A week or two back the headlines shouted that nearly one in three of those dying in hospital were the victims of euthanasia on the quiet. And the culprit was the Liverpool Care Pathway (LCP) – a sinister routine designed to hasten the sick and old to an early death from over-drugging and refusal of nutrition and hydration, thus freeing up a bed for the next victim. Why go to Switzerland when you can have death free on the NHS?
So let’s just have a look.
It is broadly accepted that the best chance of a peaceful death is to be in a hospice or, failing that, nursing at home with the assistance of hospice outreach. Hospital deaths appear to be the least satisfactory because a hospital is geared to healing, and may not be in a position to provide the best care. A depressing recent survey by the Office of National Statistics confirms that this is perceived to be so (link below). The LCP was designed to help bring the care of the dying in any institution up to the standards of best hospice care.
The protocols are quite detailed. They cover the diagnosis agreed by the multidisciplinary team, the care plan to be followed, a regular check routine, the appropriate medical and nursing information, pain control, provision of spiritual care, communication with the patient and the patient’s family, and informing the GP (link below).
The LCP has been recommended by the Department of Health as the best model for care of the dying. It is audited regularly. This shows a broadly satisfactory but somewhat uneven picture (link to 2011/12 audit below).
The protocol observes the moral principle of double effect that evil may not be done in order that good should be achieved. So we must not shorten life in order to bring about what, from our point of view, we may see as a quicker and so happier death. By the same principle we can, for example, reduce a patient’s pain even though the treatment may incidentally risk shortening of life, provided that the two ends are proportionate.
The criticisms launched at the LCP are understandable. The prediction of death is always uncertain and, although the LCP can and should be reversed as soon as the patient shows the possibility of recovery, this will be difficult to detect in the case of, say, a sedated patient. So the protocol requires a careful investigation of all the possibilities beforehand.
There is also concern about the withdrawal of nutrition and hydration. Surely, it is argued, these are natural needs and to withdraw them would be tantamount to taking life. But, surprisingly to us lay folk, at the last stages of life the system is closing down – and this withdrawal avoids imposing an increasing burden. But withdrawal should be the last resort (Royal College of Physicians, 2010).
The quoted figure that 29 per cent of hospital deaths have occurred to patients on the LCP has been interpreted by some as evidence that all these patients have been deliberately hastened to early deaths. But where the LCP has been conscientiously followed this would not be the case; it is gratuitous to claim otherwise. I have seen no credible estimate of the percentage of cases in which the LCP has been abused. I am happy to quote from Fr James Mulligan’s article in this paper in April 2010: “My own experiences of the LCP, from the perspective of hospital chaplain, have been very positive. I have certainly not found the heartless, box-ticking approach allegation to have any foundation. In fact, the opposite. I have been very impressed with how each patient is accorded dignity as an individual and how much the LCP carers strive to look after often the most idiosyncratic of needs.”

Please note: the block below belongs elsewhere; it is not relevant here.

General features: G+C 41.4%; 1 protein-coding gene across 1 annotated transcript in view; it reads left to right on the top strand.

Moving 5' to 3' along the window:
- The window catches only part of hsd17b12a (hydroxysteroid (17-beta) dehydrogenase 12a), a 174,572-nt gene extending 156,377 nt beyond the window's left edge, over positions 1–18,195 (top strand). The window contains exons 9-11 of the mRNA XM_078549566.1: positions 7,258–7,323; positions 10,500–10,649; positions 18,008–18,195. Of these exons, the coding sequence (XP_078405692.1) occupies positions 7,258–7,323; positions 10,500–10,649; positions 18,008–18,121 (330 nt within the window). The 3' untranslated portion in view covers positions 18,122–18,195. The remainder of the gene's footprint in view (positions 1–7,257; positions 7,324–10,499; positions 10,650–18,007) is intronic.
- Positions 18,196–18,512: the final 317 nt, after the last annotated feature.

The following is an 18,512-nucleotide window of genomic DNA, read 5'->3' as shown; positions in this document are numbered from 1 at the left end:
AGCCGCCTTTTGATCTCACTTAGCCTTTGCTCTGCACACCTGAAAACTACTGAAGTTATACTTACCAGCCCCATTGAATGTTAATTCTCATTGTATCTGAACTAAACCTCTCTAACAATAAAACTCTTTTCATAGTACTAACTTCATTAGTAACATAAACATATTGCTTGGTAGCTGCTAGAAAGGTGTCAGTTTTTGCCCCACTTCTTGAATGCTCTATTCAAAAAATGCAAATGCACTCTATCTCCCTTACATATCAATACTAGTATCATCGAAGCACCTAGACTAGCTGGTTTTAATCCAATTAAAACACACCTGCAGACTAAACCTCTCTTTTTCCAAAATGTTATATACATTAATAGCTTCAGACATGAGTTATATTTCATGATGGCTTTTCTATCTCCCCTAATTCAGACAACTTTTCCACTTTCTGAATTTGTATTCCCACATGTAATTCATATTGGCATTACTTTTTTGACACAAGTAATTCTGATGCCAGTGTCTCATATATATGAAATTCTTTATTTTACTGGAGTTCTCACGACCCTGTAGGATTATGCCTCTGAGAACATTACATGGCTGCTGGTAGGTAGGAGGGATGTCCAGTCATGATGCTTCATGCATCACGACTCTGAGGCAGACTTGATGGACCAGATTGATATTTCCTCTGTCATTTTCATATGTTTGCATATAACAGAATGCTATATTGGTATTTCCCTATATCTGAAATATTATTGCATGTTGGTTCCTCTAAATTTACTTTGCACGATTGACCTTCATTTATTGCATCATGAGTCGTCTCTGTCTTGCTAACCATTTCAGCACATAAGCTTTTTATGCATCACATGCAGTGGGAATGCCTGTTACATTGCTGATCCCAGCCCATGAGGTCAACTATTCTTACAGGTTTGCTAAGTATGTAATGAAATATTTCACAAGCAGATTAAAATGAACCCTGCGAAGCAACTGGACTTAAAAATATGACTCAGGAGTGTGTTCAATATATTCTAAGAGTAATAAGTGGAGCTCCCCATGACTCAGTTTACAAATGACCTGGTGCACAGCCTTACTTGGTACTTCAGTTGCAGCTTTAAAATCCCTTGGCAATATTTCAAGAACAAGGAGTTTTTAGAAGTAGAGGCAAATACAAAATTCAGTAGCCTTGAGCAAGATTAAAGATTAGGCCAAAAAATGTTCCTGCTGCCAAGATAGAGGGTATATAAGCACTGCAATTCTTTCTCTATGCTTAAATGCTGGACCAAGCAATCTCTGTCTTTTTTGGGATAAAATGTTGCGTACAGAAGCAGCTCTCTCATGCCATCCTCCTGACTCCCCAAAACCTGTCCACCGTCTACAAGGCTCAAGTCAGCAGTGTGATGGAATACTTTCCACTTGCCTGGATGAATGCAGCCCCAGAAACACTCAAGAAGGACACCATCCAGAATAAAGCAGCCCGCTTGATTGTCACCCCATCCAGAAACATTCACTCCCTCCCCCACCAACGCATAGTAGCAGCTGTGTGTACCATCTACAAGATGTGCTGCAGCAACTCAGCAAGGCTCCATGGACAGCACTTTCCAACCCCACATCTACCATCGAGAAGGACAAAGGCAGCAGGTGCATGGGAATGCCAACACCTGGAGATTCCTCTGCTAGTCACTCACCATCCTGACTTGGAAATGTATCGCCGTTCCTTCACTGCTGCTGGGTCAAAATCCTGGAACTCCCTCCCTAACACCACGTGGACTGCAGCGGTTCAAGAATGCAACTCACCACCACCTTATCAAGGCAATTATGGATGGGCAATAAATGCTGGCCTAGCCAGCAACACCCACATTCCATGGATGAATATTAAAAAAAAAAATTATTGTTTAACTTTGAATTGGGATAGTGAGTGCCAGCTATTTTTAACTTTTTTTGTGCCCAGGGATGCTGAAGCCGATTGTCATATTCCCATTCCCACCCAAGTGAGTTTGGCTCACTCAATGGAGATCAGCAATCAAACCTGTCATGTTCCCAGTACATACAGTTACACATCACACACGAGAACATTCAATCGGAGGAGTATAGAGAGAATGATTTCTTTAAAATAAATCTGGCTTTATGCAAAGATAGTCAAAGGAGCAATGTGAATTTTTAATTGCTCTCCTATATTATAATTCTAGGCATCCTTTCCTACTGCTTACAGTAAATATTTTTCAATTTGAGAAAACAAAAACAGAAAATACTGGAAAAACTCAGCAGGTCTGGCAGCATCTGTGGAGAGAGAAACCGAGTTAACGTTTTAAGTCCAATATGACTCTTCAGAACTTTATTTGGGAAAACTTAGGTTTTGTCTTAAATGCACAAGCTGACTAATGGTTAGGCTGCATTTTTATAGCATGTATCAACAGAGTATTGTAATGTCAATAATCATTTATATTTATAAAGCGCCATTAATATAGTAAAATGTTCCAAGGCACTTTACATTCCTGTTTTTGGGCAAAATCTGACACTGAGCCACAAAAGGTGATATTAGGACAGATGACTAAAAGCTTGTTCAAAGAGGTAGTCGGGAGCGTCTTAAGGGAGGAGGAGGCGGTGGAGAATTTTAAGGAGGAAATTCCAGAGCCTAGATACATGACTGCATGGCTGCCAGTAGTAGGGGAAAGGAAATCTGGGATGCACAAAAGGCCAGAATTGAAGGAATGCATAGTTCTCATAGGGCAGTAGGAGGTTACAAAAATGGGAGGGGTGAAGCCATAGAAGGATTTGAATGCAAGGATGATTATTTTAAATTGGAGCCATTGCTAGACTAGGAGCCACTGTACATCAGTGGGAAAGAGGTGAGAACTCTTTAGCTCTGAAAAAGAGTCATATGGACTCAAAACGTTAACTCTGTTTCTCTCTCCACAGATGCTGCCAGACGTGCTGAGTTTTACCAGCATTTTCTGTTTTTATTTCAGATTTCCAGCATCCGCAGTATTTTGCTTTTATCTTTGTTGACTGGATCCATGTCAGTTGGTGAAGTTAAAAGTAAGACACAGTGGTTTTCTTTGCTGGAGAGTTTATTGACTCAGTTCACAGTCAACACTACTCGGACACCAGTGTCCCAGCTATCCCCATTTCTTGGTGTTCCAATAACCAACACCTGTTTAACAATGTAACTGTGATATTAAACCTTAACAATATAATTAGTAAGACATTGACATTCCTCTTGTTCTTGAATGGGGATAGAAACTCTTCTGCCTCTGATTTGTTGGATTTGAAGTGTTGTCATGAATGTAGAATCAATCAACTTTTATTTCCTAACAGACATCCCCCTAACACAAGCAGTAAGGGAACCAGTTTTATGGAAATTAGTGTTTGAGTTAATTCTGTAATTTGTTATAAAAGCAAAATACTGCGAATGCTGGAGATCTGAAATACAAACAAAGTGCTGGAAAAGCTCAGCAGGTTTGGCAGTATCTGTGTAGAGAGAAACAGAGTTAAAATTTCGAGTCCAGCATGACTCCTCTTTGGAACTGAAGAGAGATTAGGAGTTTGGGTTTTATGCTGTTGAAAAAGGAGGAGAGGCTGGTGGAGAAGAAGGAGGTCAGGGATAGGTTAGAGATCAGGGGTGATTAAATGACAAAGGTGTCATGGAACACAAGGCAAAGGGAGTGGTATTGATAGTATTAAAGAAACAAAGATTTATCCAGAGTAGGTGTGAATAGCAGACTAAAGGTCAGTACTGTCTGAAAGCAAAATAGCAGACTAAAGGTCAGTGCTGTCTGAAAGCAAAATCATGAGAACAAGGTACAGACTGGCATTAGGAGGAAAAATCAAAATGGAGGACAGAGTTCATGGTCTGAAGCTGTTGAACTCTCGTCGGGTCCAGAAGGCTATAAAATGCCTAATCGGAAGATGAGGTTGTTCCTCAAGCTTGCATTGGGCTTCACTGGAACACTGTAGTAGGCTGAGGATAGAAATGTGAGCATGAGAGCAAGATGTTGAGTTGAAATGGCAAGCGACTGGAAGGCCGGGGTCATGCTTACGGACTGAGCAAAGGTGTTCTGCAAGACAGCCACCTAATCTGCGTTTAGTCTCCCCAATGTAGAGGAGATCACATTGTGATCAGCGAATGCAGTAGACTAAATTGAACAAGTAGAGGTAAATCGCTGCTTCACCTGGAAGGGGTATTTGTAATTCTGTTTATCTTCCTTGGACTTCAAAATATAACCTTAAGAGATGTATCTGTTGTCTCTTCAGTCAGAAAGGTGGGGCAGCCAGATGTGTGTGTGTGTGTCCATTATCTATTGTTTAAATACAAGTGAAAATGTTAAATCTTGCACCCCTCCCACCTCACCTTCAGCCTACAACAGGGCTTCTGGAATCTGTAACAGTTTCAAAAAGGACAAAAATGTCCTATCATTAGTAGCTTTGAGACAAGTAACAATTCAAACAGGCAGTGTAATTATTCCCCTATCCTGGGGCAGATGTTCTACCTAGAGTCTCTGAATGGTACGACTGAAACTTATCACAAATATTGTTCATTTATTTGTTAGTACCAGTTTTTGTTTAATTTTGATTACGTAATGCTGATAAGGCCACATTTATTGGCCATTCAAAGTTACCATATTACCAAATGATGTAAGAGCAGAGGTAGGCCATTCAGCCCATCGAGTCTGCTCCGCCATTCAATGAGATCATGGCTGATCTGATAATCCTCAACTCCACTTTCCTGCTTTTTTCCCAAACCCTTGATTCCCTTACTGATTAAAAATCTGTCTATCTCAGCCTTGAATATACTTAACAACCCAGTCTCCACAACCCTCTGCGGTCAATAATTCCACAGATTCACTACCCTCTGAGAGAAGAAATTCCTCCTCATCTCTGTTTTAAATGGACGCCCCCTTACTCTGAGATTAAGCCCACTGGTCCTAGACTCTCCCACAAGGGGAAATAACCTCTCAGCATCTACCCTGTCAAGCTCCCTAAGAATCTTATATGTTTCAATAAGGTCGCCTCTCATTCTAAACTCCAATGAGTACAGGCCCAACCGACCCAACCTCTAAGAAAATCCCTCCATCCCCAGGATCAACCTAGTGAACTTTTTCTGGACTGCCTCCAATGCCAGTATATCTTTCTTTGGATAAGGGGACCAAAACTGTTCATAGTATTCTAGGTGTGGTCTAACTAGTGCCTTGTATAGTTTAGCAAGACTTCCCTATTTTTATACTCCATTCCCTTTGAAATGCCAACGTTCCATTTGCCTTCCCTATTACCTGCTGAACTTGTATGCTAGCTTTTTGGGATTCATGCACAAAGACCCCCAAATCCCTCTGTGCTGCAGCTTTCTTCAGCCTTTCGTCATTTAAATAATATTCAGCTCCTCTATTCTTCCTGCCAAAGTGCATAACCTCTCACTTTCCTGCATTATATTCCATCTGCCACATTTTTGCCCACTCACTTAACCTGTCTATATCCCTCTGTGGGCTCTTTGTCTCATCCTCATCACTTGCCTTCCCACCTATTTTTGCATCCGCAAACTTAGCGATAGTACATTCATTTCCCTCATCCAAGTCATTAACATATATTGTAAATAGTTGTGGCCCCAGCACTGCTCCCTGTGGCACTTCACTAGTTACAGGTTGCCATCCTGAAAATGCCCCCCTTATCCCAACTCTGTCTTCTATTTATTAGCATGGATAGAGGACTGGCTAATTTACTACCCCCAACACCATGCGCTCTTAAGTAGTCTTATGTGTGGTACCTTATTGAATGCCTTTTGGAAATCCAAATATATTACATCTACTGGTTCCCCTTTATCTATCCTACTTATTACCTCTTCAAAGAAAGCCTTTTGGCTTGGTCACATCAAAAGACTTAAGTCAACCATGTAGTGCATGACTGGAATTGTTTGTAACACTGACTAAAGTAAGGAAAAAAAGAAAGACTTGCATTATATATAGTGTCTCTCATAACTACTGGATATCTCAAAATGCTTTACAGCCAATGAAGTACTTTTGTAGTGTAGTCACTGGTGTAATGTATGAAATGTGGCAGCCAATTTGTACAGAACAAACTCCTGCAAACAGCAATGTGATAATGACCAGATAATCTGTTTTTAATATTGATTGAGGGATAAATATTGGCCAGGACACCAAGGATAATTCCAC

It would be naïve to suppose that abuses, perhaps amounting to euthanasia, do not occur – even if we cannot document them or be sure of the scale. Inevitably some medical staff will genuinely believe that a patient would be better served by accelerating his end. Others will allow the pressures of medical demands to distract them from the protocols. For example, a doctor might take a decision on his own without consulting the rest of the team or checks on patient who is on the Pathway might be too cursory to be reliable. Nor do I discount the possibility that the temptation to clear a much-needed bed will influence, perhaps subconsciously, the decisions made. It is certainly enough of a danger to be wary.
The best strategy for the next of kin, or the patient, if capable, is to be curious. You should show a lively interest about what is happening and intended, and state clearly that you would like to be informed before a decision is made. Ask questions. Medical staff who are proud of their care for the dying will be very willing to explain the reasons for their proposed decision, and to tell you how they will check for signs of recovery. I would ask to see the hospital protocol forms because it would give me a basis for questions (link to an example below). While the responsibility for care, in accordance with the best interests of the patient, remains with the doctor, you can always ask for a second opinion. And you should certainly do so if your questions have not been answered willingly, or you suspect that the protocol is not being followed correctly.
My thanks to Dr Trevor Stammers, programme director in bioethics and medical law at St Mary’s Twickenham, for his assistance. Any mistakes or misinterpretations are mine, not his.
LINKS (If you want to open the link in a new tab, copy and paste the link below into a new tab on your browser.)
Pocket guide to the LCP at
A recent survey of families’ experience of deathbed care. With charts. At
2011 – 12 audit of LCP by Marie Curie Palliative Care Institute and Royal College of Physicians. At http://www.mcpcil.org.uk/
A typical hospital group protocol for LCP, at